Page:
As I build my Docker Swarm cluster, I am needing a private registry. This is so I can host my own images internally, without needing to use a cloud service.
- I will be following the same naming as used in my other Docker posts. You can see those names here: https://www.frakkingsweet.com/docker-swarm-on-debian-and-hyper-v/#Assumptions.
- You already have a trusted certificate pair that your hosts will accept. Setting this up is way beyond the scope of this post.
- Your private key does not require a password to be used.
- Your private and public keys are stored in 2 files in the PEM format.
- Your private key is
- Your public key is
- You store your local Docker Volumes in
- You are remotely working with your Docker Swarm from your client. To see how to do this: https://www.frakkingsweet.com/securing-the-remote-docker-instance/. Everything can be done from the client, except for creating the directories and
To keep things simple, I'm using the local file system to store the files. To keep things secure I will be using the
secrets feature of Docker to store my keys.
Build and deploy a local registry
First add your private/public key pair to the secrets in Docker.
docker secret create certificates.docker.example.com.key.pem ~/certs/docker.example.com.key.pem docker secret create certificates.docker.example.com.pub.pem ~/certs/docker.example.com.pub.pem
If all went well you should have received an ID for each secret, something like
m02d5nxibpgqxelioy5g4l0pc. We don't need it so you can ignore it. If you want to verify that the secrets are added, you can run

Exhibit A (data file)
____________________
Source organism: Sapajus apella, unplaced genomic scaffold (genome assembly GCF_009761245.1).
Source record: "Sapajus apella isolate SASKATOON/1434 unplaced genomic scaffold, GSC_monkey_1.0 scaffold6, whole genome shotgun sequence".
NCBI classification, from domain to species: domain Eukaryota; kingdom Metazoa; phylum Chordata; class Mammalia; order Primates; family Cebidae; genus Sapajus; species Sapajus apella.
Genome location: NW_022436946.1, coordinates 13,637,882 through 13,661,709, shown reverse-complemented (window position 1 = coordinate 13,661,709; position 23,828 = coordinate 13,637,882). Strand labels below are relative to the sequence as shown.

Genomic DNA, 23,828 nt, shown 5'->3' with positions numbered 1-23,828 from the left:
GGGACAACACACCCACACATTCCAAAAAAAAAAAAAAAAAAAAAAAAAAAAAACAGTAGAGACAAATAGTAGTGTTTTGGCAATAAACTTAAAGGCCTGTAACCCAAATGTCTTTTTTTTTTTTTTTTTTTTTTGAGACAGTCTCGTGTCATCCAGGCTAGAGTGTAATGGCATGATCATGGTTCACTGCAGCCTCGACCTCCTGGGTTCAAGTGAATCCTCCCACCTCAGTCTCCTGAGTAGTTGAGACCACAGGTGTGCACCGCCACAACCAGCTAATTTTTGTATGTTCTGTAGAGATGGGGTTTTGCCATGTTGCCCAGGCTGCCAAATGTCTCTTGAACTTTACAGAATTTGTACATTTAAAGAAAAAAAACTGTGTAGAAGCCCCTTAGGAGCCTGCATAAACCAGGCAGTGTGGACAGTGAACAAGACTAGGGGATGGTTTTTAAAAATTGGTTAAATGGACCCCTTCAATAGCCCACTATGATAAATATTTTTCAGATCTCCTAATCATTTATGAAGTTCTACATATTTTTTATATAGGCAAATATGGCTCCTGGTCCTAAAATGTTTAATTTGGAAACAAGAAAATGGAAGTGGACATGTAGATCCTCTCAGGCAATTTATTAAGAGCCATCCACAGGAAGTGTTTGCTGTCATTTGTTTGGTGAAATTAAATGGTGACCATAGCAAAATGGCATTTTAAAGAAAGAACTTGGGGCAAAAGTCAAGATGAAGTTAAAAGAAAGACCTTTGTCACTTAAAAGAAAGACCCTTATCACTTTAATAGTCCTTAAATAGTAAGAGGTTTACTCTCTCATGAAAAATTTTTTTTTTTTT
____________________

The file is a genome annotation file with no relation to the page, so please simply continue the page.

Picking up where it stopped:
docker secret ls
Now, we need to create the
docker-compose.yml for the registry. In this file we will specify everything we need to setup the registry. The
We'll save this
version: "3.7" services: registry: restart: always image: registry:2 ports: - 5000:5000 environment: REGISTRY_HTTP_TLS_CERTIFICATE: /run/secrets/certificate.crt REGISTRY_HTTP_TLS_KEY: /run/secrets/certificate.key REGISTRY_AUTH: htpasswd REGISTRY_AUTH_HTPASSWD_PATH: /auth/htpasswd REGISTRY_AUTH_HTPASSWD_REALM: Registry Realm REGISTRY_HTTP_SECRET: <<CHANGE ME TO A RANDOM VALUE>> volumes: - type: volume source: registry.library target: /var/lib/registry volume: nocopy: true - type: volume source: registry.auth target: /auth networks: - web deploy: placement: constraints: [node.role == manager] secrets: - certificate.key - certificate.crt volumes: registry.library: driver: local driver_opts: type: none device: /data/docker/registry/library o: bind registry.auth: driver: local driver_opts: type: none device: /data/docker/registry/auth o: bind networks: web: secrets: certificate.key: external: true name: certificates.docker.example.com.key.pem certificate.crt: external: true name: certificates.docker.example.com.pub.pem
Now that we have the
docker-compose.yml file we need to create the required directories for it. On the Swarm master run the following as root.
mkdir -p /data/docker/registry/library mkdir -p /data/docker/registry/auth
To create the
htpasswd file so we can authenticate to the registry we'll use
htpasswd from the registry container on the master node. Following the same names from my previous Docker posts, we'll use a username of
user1 and a password of
docker run --rm --entrypoint htpasswd registry:2 -Bbn user1 P@ssword1 > /data/docker/registry/auth/htpasswd